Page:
Why am I running a 100 mile race?

16th Feb 2022
Challenging mental health inequalities

This content mentions suicide or suicidal thoughts. Please read with care. There are details of where to find help at the bottom of this page.

Why? Well, that's a very good question!

If you’re going to do something that’s hard, you’d better have a clear idea of why you’re doing it in the first place. Especially when it comes to running. Every reason you can find to persist is like a pillar in the centre of a house that stops it from collapsing. So, this blog is part of my race strategy!

I picked up running in my early 30s and I haven’t stopped. It’s been a brilliant way for me to process and organise my thoughts, deal with difficult emotions, build friendships and experience new vistas.

To this end, I’ve decided to try to run the South Downs Way 100 miles race in June and raise vital funds for the Mental Health Foundation, which I have the privilege to lead.

The goal is to complete the course in under 24 hours. I’ll need to get roughly 15,000 calories into my body, climb 12,700 feet and take at least 160,000 steps to reach the finish line. Every single donation I receive will be another reason for me to keep going. But why on earth go for 100 miles? Well, here’s a few reasons.

Mark Rowland running

Running to remember

Almost ten years ago, I lost my brother Daniel to suicide. It was a shattering tragedy that I’m still learning to live with. I want this run to honour his memory and be part of my journey of turning that terrible event into something that also brings consolation and healing.

Despite so much being spoken about mental health and much great access to support, we’re still in the foothills of understanding how to protect and support our mental health – and what that means for us as individuals, communities and as a society. We still find it difficult to ask for help and too many of us have lost too much to allow this issue to fade away.

I believe passionately in the need for more understanding, action and investment in preventive steps on mental health and funds raised for this run will enable us to do that.

A sense of adventure

I’ve always loved adventure, being absorbed by nature’s beauty and taking on challenges that tested my limits. This yearning for adventure has grown, especially after the last two years we’ve endured.

Last year, I completed my first 50-mile race. In the pain of the aftermath, I made my family promise not to let me run a 100-mile race. I was convinced the combination of another 50 miles wouldn’t be good for me and I may have been right!

And yet, I’ve decided to lace up again. The promise of adventure, and all the comradery and fun that comes with it, is probably the biggest motivation. It’s my way of feeling fully alive.

Daring Greatly

The feeling of relief and pride in taking on something I found difficult have been some of the best moments of my life. I have Theodore Roosevelt’s poem, Daring Greatly, on my wall. It is a reminder to me to challenge the fear of failure and to set audacious goals for the things I care about.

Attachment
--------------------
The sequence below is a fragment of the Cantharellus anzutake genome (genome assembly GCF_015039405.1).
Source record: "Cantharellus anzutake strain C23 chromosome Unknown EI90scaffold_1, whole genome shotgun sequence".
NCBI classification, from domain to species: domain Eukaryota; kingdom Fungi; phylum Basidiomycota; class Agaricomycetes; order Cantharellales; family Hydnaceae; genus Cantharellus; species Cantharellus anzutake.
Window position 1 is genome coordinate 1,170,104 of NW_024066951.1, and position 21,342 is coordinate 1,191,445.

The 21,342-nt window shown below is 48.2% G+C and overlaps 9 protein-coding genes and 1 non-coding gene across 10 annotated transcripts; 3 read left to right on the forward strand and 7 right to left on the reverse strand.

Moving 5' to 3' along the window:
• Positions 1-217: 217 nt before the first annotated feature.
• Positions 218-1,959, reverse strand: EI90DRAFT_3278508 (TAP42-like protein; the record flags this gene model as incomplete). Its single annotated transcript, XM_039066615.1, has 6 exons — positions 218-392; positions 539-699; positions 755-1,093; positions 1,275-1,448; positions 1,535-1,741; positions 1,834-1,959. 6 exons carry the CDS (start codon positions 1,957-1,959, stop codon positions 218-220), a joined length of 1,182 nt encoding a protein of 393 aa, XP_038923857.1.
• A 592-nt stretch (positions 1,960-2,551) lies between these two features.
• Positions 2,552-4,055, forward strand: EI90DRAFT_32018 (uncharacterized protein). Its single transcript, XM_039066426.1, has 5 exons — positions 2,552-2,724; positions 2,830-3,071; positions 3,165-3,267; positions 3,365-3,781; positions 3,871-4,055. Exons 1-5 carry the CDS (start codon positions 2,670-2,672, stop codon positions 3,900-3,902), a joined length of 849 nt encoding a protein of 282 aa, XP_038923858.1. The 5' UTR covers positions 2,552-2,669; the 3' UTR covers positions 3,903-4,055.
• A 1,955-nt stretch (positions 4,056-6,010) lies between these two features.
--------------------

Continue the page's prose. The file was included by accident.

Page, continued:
Buried in the human psyche is the need to have something we value to work for. We deeply need to find and give meaning to our lives – and personal or professional goals are a good way to achieve this. We talk a lot about the value of our work/life balance, but I prefer to think of it as having work/life ‘energy’. I need things in work and out of work that give me fresh impetus, perspective and a sense of progress and they fuel my activities in other aspects of my life. Goals help me settle my restless soul and I’ve noticed that as I have done so, the ruptures of existential angst have receded.

A feeling of anchoring

There is essentialism to running. The ego fades. You are left with your bare humanity in a state of complete exhaustion and that’s a great place to be! There’s something about the physical vulnerability of running long distances that gives me clarity and reminds me of what’s really important and what I value most in life. In everyday life, it can be easy to lose track of that. There are so many distractions and I find running helps position what and who I care for, right at the centre of my attention.

So, these are my reasons; to remember, to adventure, to dare greatly and to anchor myself. Seems like four very good reasons to take on this 100-mile challenge.

This race is now full, but if you would like to book onto a different Centurion challenge in support of the Mental Health Foundation, they have other dates available and you can secure your spot. Please let us know you are taking part by [email protected] and one of our friendly people will offer you fundraising tips and advice and send you one of our running vests. Visit our active challenge webpage for details about our other running events.

The money raised will enable us to expand our COVID-19 advice hub and to keep using the evidence from our study that tracks the pandemic’s effects on mental health, to inform and influence governments and other decision-makers. We will grow our Covid Response Programme, which across the UK is responding to the needs of people who, research suggests, have been worst affected by the pandemic.

Mark Rowland is fundraising for Mental Health Foundation (justgiving.com)

If you are feeling like ending your life or feel unable to keep yourself safe, please call 999 or go to A&E and ask for the contact of the nearest crisis resolution team. These are teams of mental health care professionals who work with people in severe distress. If you feel affected by the content you have read, please see our get help page for support.

Make a donation

Alternatively, or as well as, you can support the work of the Mental Health Foundation by making a donation.
Donate now
Was this content useful?